• Topic: Development, Foreign Aid, Financial Crisis
  • Political Geography: Africa, Asia, Latin America, Ethiopia
  • Author: Jenny Ottenhoff
  • Publication Date: 09-2011
  • Content Type: Policy Brief
  • Institution: Center for Global Development
  • Abstract: The International Financial Institutions (IFIs) are multilateral agencies. The term typically refers to the International Monetary Fund (IMF), which provides financing and policy advice to member nations experiencing economic difficulties, and the multilateral development banks (MDBs), which provide financing and technical support for development projects and economic reform in low- and middle-income countries. The term MDB is usually understood to mean the World Bank and four smaller regional development banks: African Development Bank (AfDB). Asian Development Bank (ADB). European Bank for Reconstruction and Development (EBRD) Inter-American Development Bank (IDB).
  • Topic: Development, Economics, International Monetary Fund, Foreign Aid, World Bank
  • Political Geography: Africa, America, Europe, Asia
  • Author: France Bourgouin
  • Publication Date: 01-2011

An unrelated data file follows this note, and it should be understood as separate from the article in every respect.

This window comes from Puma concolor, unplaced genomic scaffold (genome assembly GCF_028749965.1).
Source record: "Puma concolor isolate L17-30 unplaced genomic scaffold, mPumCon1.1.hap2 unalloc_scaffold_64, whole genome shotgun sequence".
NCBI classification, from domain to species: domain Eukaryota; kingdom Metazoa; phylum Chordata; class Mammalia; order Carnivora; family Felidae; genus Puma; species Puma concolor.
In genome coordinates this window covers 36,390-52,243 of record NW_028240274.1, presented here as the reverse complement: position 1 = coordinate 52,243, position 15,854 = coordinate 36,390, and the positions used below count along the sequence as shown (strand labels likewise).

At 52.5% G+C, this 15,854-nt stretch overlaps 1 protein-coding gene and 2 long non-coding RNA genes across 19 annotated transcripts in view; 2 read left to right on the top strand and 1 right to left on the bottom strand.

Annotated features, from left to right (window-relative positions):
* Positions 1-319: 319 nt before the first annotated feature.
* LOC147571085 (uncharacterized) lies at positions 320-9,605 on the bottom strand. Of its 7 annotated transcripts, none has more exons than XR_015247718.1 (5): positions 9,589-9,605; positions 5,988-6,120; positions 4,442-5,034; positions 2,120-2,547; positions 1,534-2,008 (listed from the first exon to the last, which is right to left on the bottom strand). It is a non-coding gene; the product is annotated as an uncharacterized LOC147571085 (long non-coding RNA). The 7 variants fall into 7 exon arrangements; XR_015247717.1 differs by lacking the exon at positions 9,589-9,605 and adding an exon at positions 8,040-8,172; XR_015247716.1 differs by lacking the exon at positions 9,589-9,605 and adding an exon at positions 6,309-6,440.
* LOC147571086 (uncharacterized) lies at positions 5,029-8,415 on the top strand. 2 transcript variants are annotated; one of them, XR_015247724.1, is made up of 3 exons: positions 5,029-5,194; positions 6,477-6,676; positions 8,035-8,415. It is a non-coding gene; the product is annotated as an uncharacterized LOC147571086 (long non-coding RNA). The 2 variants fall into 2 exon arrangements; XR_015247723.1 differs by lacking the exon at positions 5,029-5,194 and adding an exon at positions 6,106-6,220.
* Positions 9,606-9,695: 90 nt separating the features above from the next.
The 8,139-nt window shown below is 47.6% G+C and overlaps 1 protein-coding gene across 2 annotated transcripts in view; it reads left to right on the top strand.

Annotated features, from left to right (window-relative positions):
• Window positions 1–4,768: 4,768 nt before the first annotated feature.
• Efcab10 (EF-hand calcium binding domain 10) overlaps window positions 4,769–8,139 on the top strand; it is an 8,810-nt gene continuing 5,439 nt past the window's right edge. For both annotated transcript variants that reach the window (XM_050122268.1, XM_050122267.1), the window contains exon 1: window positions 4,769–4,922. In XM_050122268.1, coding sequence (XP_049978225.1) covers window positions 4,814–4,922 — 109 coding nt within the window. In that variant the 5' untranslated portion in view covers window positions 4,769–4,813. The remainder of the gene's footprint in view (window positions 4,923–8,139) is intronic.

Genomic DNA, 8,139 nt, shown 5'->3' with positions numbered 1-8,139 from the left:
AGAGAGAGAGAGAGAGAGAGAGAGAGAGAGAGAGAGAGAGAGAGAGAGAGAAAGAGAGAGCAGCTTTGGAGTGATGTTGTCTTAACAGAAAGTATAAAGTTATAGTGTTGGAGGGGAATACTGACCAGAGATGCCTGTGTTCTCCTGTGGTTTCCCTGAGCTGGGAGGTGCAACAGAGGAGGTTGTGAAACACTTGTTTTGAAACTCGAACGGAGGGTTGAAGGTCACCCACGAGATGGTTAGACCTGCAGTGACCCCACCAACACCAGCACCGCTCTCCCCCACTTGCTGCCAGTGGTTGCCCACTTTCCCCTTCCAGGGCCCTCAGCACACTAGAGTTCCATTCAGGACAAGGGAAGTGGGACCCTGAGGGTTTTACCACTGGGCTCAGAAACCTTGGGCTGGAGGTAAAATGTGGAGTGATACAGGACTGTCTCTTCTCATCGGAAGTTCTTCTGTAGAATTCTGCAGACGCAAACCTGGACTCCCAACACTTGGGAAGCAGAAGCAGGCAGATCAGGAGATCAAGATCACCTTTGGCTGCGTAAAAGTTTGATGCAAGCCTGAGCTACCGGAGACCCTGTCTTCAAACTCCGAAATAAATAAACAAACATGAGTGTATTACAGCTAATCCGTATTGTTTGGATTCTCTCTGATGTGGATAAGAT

• Content Type: Policy Brief
  • Institution: Danish Institute for International Studies
  • Abstract: Donors and NGOs are missing an opportunity: they should be helping to turn large-scale commercial mining activities into sustainable development for poor countries that are rich in minerals. Instead of shying away, they should engage their development expertise and technical assistance and join forces with mining companies and local governments. This would help increase the spill-over of economic gains into local societies in a just and sustainable manner.
  • Topic: Development, Poverty, Natural Resources, Foreign Aid
  • Political Geography: Africa
  • Publication Date: 06-2011
  • Content Type: Policy Brief
  • Institution: Danish Institute for International Studies
  • Abstract: Good governance and free elections are often described as preconditions for growth and poverty alleviation. But recent research tells a different story. Although elections motivate political elites to be responsive to popular demands the effects are ambiguous. This has implications for how donors should support policy initiatives in the productive sectors.
  • Topic: Democratization, Development, Poverty
  • Political Geography: Africa
  • Author: Rasmus Hundsbæk Pedersen
  • Publication Date: 10-2011
  • Content Type: Policy Brief
  • Institution: Danish Institute for International Studies
  • Abstract: Successful implementation of t anzania's land reform is being held back by a scarcity of resources and a lack of coherence within the land administration system. ordinary men and women in the villages are losing out, not experiencing any improvement in tenure security. Urgent support is needed to enable village authorities to carry out their task.
  • Topic: Agriculture, Development, Political Economy
  • Political Geography: Africa, Tanzania